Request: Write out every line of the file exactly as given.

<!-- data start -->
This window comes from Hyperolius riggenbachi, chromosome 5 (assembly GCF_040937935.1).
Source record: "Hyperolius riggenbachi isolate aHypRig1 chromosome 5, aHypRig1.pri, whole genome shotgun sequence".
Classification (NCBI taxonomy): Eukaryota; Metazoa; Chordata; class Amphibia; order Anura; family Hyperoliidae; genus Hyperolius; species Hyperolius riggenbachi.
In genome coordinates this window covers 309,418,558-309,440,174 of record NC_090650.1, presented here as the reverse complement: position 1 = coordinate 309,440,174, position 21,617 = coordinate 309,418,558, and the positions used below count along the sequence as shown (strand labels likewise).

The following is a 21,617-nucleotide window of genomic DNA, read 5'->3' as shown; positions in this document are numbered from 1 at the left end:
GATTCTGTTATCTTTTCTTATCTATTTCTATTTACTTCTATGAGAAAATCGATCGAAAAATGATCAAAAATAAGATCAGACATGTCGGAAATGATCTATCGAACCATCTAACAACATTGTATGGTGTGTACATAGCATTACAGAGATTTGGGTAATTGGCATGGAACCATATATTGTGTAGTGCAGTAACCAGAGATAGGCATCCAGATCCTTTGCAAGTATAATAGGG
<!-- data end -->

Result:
This window comes from Hyperolius riggenbachi, chromosome 5 (assembly GCF_040937935.1).
Source record: "Hyperolius riggenbachi isolate aHypRig1 chromosome 5, aHypRig1.pri, whole genome shotgun sequence".
Classification (NCBI taxonomy): Eukaryota; Metazoa; Chordata; class Amphibia; order Anura; family Hyperoliidae; genus Hyperolius; species Hyperolius riggenbachi.
In genome coordinates this window covers 309,418,558-309,440,174 of record NC_090650.1, presented here as the reverse complement: position 1 = coordinate 309,440,174, position 21,617 = coordinate 309,418,558, and the positions used below count along the sequence as shown (strand labels likewise).

The following is a 21,617-nucleotide window of genomic DNA, read 5'->3' as shown; positions in this document are numbered from 1 at the left end:
GATTCTGTTATCTTTTCTTATCTATTTCTATTTACTTCTATGAGAAAATCGATCGAAAAATGATCAAAAATAAGATCAGACATGTCGGAAATGATCTATCGAACCATCTAACAACATTGTATGGTGTGTACATAGCATTACAGAGATTTGGGTAATTGGCATGGAACCATATATTGTGTAGTGCAGTAACCAGAGATAGGCATCCAGATCCTTTGCAAGTATAATAGGG